I discovered The Good Place during its first season, and I have loved it, even while it meandered a bit during it's difficult third season. Now that it has concluded I want to write a bit about it.
But first: SPOILER ALERT
I will be talking about the twists and turns that the series took and so IF YOU HAVE NOT SEEN IT ALL, and you want to watch it, DON'T READ THIS POST.
Seriously, there is a really good twist at the end of season one and I don't want to ruin it for you, but there is also a twist in season 4 that I want to write about here, so if you aren't up to date, come back when you are.
Or prepare to have it spoiled. Your choice.
Still reading? OK. Here we go.
The basic premise of The Good Place is that Eleanor Shelstrop (played by Kristin Bell) wakes up in a waiting room and is welcomed by an avuncular older man, Michael (played by Ted Danson), who reassures her that she is in the Good Place. Yes, she's died, but that's OK. Everything is fine. He proceeds to take her on a tour of her new residential environment, the 'Neighbourhood', which has been designed to cater to all her innermost wishes.
There's a problem, though. Eleanor is a selfish, awful person who shouldn't be in the Good Place. Her very presence causes chaos in the fabric of the post-life community she now inhabits. She confides this to her "soul mate", Chidi, who is an ethics professor and asks him to help her become a good person and worthy of her place in the Good Place.
Chidi agrees to help her and from that point on most episodes unpack a particular ethical or philosophical issue in an intelligent and accessible way. This includes serious discussions about whether "being good" out of fear of punishment, or for a reward, is actually good, or, in fact, selfish. What is true altruism? Is moral behaviour moral if you don't want to do it, but feel forced to act a certain way? Those are massive ethical questions and this is the first time I've seen them actually addressed directly in a sit-com.
(I think those are particularly pertinent questions to adherents of religions that offer the faithful the opportunity to escape hell or gain entry to paradise after death. It's coercive morality that makes people comply with expected patterns of behaviour out of fear of either going to hell or missing out on heaven. When scandals erupt from those authoritarian religions, it shouldn't really be a surprise. People in those religious environments don't consent to a certain moral code; they have it imposed on them and that's why they so often try to get away with breaking the rules that are imposed on them.)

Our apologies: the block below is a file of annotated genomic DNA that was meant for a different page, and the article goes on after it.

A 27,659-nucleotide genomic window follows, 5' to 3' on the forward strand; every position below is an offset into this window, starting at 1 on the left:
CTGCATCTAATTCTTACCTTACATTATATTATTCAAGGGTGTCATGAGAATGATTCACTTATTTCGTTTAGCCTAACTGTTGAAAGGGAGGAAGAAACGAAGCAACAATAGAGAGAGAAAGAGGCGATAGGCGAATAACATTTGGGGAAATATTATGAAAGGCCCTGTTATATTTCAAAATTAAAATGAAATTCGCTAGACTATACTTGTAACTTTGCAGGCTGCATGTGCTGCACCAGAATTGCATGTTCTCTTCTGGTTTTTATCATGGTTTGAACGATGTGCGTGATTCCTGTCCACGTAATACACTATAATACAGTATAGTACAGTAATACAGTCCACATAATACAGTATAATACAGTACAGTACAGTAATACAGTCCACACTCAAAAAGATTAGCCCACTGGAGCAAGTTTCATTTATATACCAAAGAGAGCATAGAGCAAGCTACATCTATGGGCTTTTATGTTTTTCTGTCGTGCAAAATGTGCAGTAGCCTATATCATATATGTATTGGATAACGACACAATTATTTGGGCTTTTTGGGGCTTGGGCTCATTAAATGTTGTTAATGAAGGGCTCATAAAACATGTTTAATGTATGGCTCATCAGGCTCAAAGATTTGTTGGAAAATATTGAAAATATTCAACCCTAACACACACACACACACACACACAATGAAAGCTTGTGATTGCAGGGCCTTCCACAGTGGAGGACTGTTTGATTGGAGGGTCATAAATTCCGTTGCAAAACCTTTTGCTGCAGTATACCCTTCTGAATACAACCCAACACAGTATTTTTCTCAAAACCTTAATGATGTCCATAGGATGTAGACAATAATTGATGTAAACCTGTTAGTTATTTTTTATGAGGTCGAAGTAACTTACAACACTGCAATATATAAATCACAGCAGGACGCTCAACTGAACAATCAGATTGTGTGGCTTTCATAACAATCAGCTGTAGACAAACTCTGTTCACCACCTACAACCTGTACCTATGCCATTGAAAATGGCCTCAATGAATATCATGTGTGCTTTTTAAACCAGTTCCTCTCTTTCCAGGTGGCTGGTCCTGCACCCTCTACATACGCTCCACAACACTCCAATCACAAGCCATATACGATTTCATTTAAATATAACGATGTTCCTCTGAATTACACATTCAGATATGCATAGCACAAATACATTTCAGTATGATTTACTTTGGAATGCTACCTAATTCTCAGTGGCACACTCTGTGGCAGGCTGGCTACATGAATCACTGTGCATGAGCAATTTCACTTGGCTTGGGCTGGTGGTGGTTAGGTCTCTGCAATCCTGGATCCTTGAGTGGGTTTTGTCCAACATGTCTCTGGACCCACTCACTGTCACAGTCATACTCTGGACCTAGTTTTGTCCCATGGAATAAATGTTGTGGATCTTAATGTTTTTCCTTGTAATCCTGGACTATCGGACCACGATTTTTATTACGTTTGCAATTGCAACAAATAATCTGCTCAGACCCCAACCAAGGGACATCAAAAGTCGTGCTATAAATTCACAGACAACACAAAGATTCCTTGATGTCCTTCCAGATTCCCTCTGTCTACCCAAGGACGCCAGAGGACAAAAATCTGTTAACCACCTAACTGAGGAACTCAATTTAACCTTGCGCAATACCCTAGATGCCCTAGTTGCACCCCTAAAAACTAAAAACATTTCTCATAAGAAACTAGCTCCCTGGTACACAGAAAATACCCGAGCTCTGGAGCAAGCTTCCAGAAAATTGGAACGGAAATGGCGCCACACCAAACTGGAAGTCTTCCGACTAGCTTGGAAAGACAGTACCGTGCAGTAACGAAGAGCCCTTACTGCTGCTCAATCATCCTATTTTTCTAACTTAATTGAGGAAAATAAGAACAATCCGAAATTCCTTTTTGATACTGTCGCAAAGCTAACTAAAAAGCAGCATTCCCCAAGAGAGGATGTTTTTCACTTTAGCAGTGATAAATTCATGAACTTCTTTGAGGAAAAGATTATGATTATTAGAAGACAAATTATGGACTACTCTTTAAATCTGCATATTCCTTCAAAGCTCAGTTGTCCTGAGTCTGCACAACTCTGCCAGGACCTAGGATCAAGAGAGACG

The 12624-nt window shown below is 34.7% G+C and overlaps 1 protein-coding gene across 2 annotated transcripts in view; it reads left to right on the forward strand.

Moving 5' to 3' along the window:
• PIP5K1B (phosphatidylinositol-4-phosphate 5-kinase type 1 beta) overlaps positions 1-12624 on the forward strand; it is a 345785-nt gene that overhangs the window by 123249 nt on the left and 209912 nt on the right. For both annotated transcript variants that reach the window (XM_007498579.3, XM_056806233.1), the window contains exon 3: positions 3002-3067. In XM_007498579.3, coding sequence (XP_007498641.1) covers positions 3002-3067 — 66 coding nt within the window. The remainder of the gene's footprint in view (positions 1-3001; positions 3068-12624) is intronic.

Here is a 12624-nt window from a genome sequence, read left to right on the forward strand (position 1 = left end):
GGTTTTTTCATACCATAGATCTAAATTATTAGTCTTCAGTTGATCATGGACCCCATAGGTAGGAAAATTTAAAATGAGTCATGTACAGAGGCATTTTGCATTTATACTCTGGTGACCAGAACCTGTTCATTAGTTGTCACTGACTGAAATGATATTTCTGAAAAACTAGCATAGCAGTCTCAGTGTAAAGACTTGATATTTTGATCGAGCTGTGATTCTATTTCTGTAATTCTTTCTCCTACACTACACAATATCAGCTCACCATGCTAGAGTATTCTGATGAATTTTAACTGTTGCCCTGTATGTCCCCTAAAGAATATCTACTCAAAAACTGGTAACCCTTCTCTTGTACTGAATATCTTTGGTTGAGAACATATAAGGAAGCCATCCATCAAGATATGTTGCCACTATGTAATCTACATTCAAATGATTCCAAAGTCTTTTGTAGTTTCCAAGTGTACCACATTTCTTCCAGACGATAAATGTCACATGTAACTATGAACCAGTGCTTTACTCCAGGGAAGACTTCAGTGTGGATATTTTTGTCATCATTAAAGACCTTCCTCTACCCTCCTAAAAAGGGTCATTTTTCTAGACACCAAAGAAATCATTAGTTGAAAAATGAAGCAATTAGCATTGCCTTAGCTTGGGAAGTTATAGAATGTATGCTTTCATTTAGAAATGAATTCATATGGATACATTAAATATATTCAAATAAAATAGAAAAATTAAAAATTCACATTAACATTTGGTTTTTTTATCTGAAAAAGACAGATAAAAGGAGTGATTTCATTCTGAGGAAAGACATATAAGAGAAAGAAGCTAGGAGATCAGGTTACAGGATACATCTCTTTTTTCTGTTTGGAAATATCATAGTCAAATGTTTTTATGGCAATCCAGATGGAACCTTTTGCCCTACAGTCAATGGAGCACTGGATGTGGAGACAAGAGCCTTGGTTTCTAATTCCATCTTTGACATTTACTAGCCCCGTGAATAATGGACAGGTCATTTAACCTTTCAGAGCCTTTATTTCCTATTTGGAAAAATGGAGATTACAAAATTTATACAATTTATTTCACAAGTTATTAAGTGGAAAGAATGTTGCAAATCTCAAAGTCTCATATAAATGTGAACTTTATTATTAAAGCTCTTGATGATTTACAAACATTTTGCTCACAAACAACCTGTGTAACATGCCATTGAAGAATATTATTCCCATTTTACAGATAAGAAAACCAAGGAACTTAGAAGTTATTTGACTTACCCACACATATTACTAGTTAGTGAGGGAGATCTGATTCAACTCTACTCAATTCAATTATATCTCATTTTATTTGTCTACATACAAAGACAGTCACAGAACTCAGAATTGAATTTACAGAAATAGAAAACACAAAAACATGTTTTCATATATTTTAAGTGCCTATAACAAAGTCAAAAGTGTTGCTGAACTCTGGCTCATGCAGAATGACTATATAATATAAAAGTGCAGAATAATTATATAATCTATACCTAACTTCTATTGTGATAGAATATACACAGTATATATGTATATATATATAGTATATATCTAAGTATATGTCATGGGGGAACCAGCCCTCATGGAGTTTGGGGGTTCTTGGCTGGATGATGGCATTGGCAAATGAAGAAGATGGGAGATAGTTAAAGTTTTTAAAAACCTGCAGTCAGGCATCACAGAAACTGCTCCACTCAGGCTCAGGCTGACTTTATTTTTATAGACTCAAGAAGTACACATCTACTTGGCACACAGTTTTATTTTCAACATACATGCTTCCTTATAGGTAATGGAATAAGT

The first series ends on a twist. None of the four main human characters had actually earned a place in the Good Place - which came as a surprise to two of them. In fact, the existential, philosophical torments of trying to help someone fake being good was an elaborate ruse. The Neighbourhood is actually part of the Bad Place, and Michael is a demon who has devised this place as a venue for eternal torture.
Unfortunately for Michael, the fake Good Place, was having a reformatory effect on Eleanor and the other characters, which is how they eventually realise they are in the Bad Place. Eleanor had changed so much she had acted in an unexpected way, admitting she didn't belong there, and causing Michael to frantically improvise. Now revealed as a demon, Michael had to resort to a finger-snapping reset of the entire Neighbourhood to end the series.
The beginning of the second series sees the main characters burn through Neighbourhood after Neighbourhood. Each time they see through the ruse. Each time Eleanor and Chidi fall in love. Each time they somehow end up becoming better people. Michael goes frantic with worry that he is about to be exposed as a fraud to his fellow demons and proposes a truce with the humans. His side of the bargain is to learn about ethics. There's a great episode about the Trolley Problem and choice-making when every option is awful. Then at the end of the series, the humans are returned to earth to see if their lives would turn out differently with different inputs into them.